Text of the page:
If you have ever done any investing, you may have heard about the rule of 72. And, you may be asking “What is the rule of 72?”

Experts often use this rule to compute the period of time needed to save or invest twice as much as investment capital.

According to the rule of 72, you can find out how fast you can twice increase the value of your capital when your interest rate is divided by 72.

For example, if you get an offer of a 12% interest, this means that you can double your savings if you leave the invested capital alone and don’t touch it for 6 years at the same rate.

Although it’s usually used to compute compound interest rates on savings accounts, it can also be used in many other ways. You can also use it to calculate the duration it takes to pay off a loan!

### The formula

What is the rule of 72 and how is it calculated?

It’s really quite simple. The formula is: t = 72/r

Where:

t = time

{r} = % fixed interest rate

How can you apply this mathematical formula in real-life situations? Check out the following use cases with varying interest rates.

ROI is doubled in:

- 72 years if you have a 1% ROI (72 / 1 = 72)
- 24 years if you have a 3% ROI (72 / 3 = 24)
- 12 years if you have a 6% ROI (72 / 6 = 12)
- 8 years if you have a 9% ROI (72 / 9 = 8)
- 7.2 years if you have a 10% ROI (72 / 10 = 7.2)
- 6 years if you have a 12% ROI (72 / 12 = 6)
- 4.5 years if you have a 16% ROI (72 / 16 = 4.5)

It would likely take about 800 years for you to get two times your savings if it were to remain in a regular savings account where it earns between 0.06 and 0.09 percent (the average interest rate on savings accounts nationwide). Therefore, if you have funds you are not using immediately, you are better off investing them in a high-yield savings account, which delivers much greater interest rates, as much as 20 times plus as against the standard average.

### How does the Rule of 72 work?

If you are wondering “how does the Rule of 72 work?” you are on the right page. It may look pretty challenging at first but not if you get accustomed to the basic principles.

The rule starts by calculating the future value of a recurring compound rate of return. Anyone who is very cautious when investing isn’t new to this formula, especially when they want to estimate the investment’s exponential growth. It also helps if you want to get insights into possible depreciation.

**FV = PV*(1+r)t**

*When broken down:*

FV denotes future value,

PV denotes current value,

r denotes rate, and

t time.

When you include t as the exponent, you can leverage the both-sided natural logarithms to isolate it.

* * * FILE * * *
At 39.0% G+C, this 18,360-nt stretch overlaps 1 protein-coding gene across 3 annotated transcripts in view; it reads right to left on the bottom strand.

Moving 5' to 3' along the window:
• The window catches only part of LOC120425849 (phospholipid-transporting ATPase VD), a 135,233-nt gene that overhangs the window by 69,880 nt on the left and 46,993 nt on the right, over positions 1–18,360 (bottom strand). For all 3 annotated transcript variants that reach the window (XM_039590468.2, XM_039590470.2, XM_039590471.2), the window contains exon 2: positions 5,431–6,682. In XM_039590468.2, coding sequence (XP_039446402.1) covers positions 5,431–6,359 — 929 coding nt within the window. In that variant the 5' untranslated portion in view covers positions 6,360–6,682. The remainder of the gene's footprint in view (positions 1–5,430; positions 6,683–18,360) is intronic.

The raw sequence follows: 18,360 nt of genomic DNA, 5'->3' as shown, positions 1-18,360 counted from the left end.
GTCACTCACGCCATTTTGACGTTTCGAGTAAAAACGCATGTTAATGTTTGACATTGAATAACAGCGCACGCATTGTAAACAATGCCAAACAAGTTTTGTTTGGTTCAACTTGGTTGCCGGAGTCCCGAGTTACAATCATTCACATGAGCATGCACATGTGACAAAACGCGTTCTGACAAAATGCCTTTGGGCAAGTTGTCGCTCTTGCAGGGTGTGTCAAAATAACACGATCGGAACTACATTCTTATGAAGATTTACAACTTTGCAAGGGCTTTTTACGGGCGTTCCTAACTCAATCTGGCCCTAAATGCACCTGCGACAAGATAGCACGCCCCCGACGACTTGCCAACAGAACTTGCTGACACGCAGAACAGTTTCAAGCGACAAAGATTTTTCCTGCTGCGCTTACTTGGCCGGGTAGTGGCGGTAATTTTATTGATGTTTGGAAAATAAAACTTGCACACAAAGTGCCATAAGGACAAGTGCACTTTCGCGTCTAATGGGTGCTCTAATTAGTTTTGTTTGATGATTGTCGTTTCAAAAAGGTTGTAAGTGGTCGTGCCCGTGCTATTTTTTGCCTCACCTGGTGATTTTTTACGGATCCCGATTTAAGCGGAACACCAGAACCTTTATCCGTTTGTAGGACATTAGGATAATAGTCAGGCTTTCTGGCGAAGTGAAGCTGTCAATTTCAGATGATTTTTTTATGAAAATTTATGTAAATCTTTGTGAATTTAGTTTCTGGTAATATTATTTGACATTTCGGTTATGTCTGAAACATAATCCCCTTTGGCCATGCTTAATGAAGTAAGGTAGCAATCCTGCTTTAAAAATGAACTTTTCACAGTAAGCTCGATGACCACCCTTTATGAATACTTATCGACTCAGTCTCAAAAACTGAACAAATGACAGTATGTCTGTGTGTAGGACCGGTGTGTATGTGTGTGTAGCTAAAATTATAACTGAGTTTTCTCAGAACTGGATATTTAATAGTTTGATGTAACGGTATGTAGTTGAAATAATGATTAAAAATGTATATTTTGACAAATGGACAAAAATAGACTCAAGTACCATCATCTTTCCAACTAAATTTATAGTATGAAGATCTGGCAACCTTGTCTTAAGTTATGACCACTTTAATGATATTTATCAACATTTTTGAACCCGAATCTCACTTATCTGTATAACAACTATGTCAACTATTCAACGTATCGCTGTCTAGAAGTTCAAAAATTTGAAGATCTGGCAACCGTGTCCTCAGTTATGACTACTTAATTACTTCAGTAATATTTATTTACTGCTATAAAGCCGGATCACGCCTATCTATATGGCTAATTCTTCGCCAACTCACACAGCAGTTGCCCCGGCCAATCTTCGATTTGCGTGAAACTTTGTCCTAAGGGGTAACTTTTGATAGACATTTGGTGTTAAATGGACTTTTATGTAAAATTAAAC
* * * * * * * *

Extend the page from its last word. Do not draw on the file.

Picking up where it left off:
The Rule of 72 calculators can be applied to any annual compounding data, such as macroeconomic data, levy data, and loan data. For example, a GDP growth rate of 4% means that the economy would double in 18 years.

This method can come in handy when you want to determine how long it will take certain funds to double in value, with inflation taken into consideration.

The purchasing power of money becomes 50% less after 12 years with an inflation rate of 6%. You will get the same effect in 18 years rather than 12 years, should the inflation rate hit 4% from 6%.

### How accurate is this Formula?

The Rule of 72 is most accurate when fixed interest rates are about 10%, but it gets less accurate when interest rates rise over 10%.

When investing in stocks, it is almost impossible to get interest rates that do not change. The stock market is very dynamic and may not deliver fixed results, especially in the near term.

Having said that, this formula is accurate, particularly when looking at other investment situations where the rates remain constant.

### How to use the rule of 72 for your investment planning

You’re probably now wondering when and how to use the Rule of 72. There are several situations in which this straightforward technique might prove beneficial.

If you are looking to make a large transaction, such as investing in a home, you can use it to determine the perfect time to buy it. You can also use it to predict how your other investment options will do.

An excellent example. Investing $50,000 in your child’s college fund requires a return of 7.2% p.a to yield $100,000 within a decade.

However, if your money is $15,000, then it will need to multiply three times in ten years, yielding 21% returns per annum.

Take advantage of the rule of 72 formula and start planning for your retirement as soon as today. Retirement costs can be pretty enormous but even small amounts of money can double if you get things right.

The closer to the age of retirement you get, the higher your investment returns need to be. You may, however, be able to make do with a lower rate if you are far from retiring.

### Final thoughts

While we would all like to credit Einstein with coming up with this idea, it wasn’t him. So, who invented the rule of 72?

The first reference of this methodology is found in Luca Pacioli’s Summa de arithmetica 1494. He mentions it in a discussion on estimating an investment’s doubling period.

Make use of this rule to identify viable investment opportunities so that you can reach your financial goals within a reasonable time, especially if you have more time to grow your portfolio.